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String of feeble decisions, poorly made | Guest column
By Alex MacLeod
Anyone who has watched the six-member County Council since its creation in 2006 has probably been struck by how inept it has been in its leadership of the county.
While the charter’s creation of a professional administrator has, at least in theory, been an improvement in the county’s ability to manage its day-to-day responsibilities, the expansion of the council has undone any improvements voters expected in approving the charter.
The council’s endless dithering on solid waste, ultimately sent to voters to resolve, is one example. It’s meddling in the long and valued tradition of citizen-volunteer advisory boards — the Fair Board and the Ferry Advisory Committee are but two outstanding examples —is another. And its continuing failure to attend in any meaningful way to the issue most central to the county’s economy and quality of life — ferry service — would be embarrassing were it not also so critical.
Now, it is about to demonstrate its counterproductive expertise by approving a “critical areas” ordinance that will blanket the county with new land-use regulations, most of which are incidental to protecting our natural environment yet create a regulatory maze for property owners.
For example, prior to approving the CAO’s 40-page “General Section” Council Chairwoman Patty Miller asked the county’s CAO expert if a property owner, under these new rules, would need to get county permission before building an 8-by-10 foot garden shed, something that under current rules requires no permit or approval, even if the shed were more than 200 feet back from the shoreline, and 300 feet from an identified wetland.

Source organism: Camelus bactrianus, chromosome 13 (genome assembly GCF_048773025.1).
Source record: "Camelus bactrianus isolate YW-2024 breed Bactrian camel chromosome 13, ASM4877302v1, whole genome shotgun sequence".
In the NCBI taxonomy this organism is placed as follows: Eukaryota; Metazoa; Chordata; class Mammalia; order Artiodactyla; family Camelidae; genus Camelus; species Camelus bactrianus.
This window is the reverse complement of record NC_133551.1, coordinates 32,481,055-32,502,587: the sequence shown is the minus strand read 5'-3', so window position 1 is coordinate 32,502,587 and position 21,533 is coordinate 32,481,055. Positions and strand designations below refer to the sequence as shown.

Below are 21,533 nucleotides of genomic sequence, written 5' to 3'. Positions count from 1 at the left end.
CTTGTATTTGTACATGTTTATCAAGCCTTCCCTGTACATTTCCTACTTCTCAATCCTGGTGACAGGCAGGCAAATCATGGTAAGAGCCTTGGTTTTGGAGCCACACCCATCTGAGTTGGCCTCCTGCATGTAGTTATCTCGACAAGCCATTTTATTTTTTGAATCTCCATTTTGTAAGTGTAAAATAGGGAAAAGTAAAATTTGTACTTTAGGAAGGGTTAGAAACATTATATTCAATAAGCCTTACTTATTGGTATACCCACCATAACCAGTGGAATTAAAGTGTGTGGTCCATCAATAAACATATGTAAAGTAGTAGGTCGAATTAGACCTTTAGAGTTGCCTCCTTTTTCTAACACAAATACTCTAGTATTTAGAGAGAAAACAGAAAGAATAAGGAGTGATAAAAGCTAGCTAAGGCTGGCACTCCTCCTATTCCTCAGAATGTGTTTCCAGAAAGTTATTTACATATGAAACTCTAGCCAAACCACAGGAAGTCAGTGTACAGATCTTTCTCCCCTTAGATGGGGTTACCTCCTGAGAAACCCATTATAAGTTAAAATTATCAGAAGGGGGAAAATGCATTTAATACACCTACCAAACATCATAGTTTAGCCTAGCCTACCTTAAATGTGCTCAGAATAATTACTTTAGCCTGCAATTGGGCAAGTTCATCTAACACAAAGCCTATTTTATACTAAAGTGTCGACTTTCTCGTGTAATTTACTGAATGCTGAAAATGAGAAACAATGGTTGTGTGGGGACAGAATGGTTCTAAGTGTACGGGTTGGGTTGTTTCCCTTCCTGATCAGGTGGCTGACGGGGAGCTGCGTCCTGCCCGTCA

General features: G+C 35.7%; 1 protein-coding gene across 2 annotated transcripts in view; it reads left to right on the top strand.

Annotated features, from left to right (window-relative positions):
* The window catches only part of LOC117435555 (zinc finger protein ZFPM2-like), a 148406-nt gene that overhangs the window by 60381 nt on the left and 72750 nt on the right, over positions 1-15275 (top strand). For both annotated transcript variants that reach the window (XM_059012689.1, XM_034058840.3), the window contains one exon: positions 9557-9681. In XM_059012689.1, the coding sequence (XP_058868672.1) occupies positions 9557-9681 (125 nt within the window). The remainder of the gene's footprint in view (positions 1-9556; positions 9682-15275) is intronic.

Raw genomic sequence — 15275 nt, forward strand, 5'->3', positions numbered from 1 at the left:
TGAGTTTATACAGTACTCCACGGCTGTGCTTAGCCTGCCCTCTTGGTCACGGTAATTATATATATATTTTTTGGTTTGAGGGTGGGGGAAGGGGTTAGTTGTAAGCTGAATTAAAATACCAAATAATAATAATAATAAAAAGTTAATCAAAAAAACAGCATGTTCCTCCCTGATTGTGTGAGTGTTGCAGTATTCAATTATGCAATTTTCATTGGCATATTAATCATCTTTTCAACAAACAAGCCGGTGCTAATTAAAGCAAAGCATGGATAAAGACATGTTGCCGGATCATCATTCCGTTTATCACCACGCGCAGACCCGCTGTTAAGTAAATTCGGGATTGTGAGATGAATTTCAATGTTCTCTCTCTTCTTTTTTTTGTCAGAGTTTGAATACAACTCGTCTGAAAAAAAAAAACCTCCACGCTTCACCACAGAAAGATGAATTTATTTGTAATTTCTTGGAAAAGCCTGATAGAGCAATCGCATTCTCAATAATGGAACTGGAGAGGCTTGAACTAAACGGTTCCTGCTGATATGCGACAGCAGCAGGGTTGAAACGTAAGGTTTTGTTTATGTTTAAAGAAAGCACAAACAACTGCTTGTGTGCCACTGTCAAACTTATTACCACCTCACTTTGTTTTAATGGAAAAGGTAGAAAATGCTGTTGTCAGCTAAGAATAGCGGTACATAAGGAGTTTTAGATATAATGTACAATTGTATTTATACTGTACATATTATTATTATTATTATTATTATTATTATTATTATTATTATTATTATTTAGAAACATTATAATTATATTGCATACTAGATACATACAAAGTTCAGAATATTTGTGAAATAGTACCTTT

The answer, after a good deal of head scratching to figure out what the rules actually mean, was ‘yes,’ even if the landowner just wanted to make a garden plot, not build a shed. It would “just” require a trip to the planning office in Friday Harbor to accomplish.
Despite the rather astonishing answer, Miller and four other council members voted to approve the rules as written. So, what gives?
Having watched government agencies and elective bodies rather closely for several decades, I see this council falling into the common failing of being captured by highly paid consultants (well over a million dollars has gone their way already in this process), friendly bureaucrats and aggressive special interests and finding itself operating in the reality that’s been created for it, in the process losing sight of how real life is lived by the citizen taxpayers they are paid to represent.
The ultimate failure of this multiyear process has been its inability to demonstrate real environmental damage occurring under existing land-use rules.
Had it, even these extreme regulations would be wildly cheered and would have occurred years ago at the insistence of the county’s citizens.
Perhaps if enough of us speak up now the council will be reacquainted with reality outside the rat hole into which it’s fallen and step back from this overwrought, unnecessary and burdensome ordinance. Once that’s happened, we can work to reduce the council back to three members and hope for better outcomes.
— Alex MacLeod has been been a Shaw Island property owner since the early 1980s and full-time county residents for nearly a decade. He was chairman of the county’s Ferry Advisory Committee for four years before being voted off the committee by